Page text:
soil composition new community garden plot

Asked February 26, 2018, 2:09 PM EST

Hello Master Gardener, I have a community garden plot in montgomery county and we are doing raised beds but are not sure what the soil composition should be. We did not grow on this plot last season, but there are weeds and some plants left over from last seasons growers. Our beds will be 12in deep, 8 ftx 4 ft and we are growing mostly vegetables, a few flowers. Can we mix compost with the existing soil? Do we need to test the existing soil for nutrients? additionally, any tips you have for keeping the soil cost effective, i.e. cheap, would be great! Thank you so much

Montgomery County Maryland soil soil testing soil for raised beds raised bed soil soil and fertility issues

2 Responses

Test the existing soil where the raised bed will be located even if you plan to add purchased topsoil. Pay for a basic soil test from a certified soil lab (more accurate and complete and usually less costly than diy testers. The pH level should be in the 6.2-6.8 range.) Here is help with soil testing--how, what an where: https://extension.umd.edu/hgic/soils/soil-testing

If the soil is in good shape (not compacted, drains well) add 4 inches of compost and mix it with the top 4-inches of existing soil using a tiller, spade, or garden fork. You can also help loosen soils with high clay content by pushing in your garden fork and rocking it back and forth. Move the fork 6-8 inches and repeat across the entire bed.

How much should you add? Fresh organic materials lose more than half their volume by the time they are fully decomposed. The best option, if available, is to add compost to the soil. You need 3 cu. yds. of OM to add a 1 in. layer to 1,000 sq. ft. (8 cu. ft. to cover 100 sq. ft.). 7.5 gallons = 1 cu. ft.; so 12, 5-gallon buckets of compost would cover 100 sq. ft. to a depth of 1-inch.

Types of organic matter-- composted yard waste (home-made, purchased from your landfill, Leafgro). Mushroom compost is a good garden compost. Well-rotted farm manure added and turned under in the fall is good but can introduce weed seeds. You can increase soil organic matter levels with buried kitchen scraps, cover crops, and yearly additions of compost.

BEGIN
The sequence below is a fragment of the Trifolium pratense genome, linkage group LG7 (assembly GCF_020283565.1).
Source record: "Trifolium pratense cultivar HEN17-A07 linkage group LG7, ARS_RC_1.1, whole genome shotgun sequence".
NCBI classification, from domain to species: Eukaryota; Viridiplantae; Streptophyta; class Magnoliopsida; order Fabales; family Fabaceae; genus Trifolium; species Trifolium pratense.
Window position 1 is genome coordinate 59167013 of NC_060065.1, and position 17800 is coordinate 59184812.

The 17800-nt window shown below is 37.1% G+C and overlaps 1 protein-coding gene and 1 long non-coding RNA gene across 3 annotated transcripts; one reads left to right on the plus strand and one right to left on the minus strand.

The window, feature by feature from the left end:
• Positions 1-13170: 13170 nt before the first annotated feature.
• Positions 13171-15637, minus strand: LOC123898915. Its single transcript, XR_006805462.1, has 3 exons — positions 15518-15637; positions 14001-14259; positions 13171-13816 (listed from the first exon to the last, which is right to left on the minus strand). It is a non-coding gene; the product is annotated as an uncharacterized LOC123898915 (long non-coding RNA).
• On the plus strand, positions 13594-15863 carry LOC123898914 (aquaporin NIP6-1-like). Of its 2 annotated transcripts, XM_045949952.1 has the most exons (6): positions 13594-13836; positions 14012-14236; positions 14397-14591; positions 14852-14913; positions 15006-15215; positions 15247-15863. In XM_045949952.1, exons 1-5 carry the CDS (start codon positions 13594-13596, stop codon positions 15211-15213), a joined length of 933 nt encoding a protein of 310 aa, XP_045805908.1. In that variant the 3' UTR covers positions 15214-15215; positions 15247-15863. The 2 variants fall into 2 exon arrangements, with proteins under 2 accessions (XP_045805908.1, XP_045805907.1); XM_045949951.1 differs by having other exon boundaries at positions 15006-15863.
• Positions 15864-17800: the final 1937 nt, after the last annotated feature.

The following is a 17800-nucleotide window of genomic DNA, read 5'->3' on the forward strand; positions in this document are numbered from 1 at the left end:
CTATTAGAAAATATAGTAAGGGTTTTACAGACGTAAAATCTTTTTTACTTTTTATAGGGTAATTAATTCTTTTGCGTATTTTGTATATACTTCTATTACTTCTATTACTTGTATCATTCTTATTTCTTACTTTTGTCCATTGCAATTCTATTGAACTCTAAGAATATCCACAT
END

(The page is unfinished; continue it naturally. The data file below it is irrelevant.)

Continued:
You can increase your raised bed volume (more rooting area for plants) by adding purchased soilless growing media. These typically contain ingredients such as peat moss, composted bark, perlite, vermiculite, compost, coconut coir. They improve drainage and water holding capacity but are costly and not generally recommended unless the raised bed is set on an impervious surface.


ECN


Test the existing soil where the raised bed will be located even if you plan to add purchased topsoil. Pay for a basic soil test from a certified soil lab (more accurate and complete and usually less costly than diy testers. The pH level should be in the 6.2-6.8 range.) Here is help with soil testing--how, what an where: https://extension.umd.edu/hgic/soils/soil-testing

If the soil is in good shape (not compacted, drains well) add 4 inches of compost and mix it with the top 4-inches of existing soil using a tiller, spade, or garden fork. You can also help loosen soils with high clay content by pushing in your garden fork and rocking it back and forth. Move the fork 6-8 inches and repeat across the entire bed.

How much should you add? Fresh organic materials lose more than half their volume by the time they are fully decomposed. The best option, if available, is to add compost to the soil. You need 3 cu. yds. of OM to add a 1 in. layer to 1,000 sq. ft. (8 cu. ft. to cover 100 sq. ft.). 7.5 gallons = 1 cu. ft.; so 12, 5-gallon buckets of compost would cover 100 sq. ft. to a depth of 1-inch.

Types of organic matter-- composted yard waste (home-made, purchased from your landfill, Leafgro). Mushroom compost is a good garden compost. Well-rotted farm manure added and turned under in the fall is good but can introduce weed seeds. You can increase soil organic matter levels with buried kitchen scraps, cover crops, and yearly additions of compost.

You can increase your raised bed volume (more rooting area for plants) by adding purchased soilless growing media. These typically contain ingredients such as peat moss, composted bark, perlite, vermiculite, compost, coconut coir. They improve drainage and water holding capacity but are costly and not generally recommended unless the raised bed is set on an impervious surface.


ECN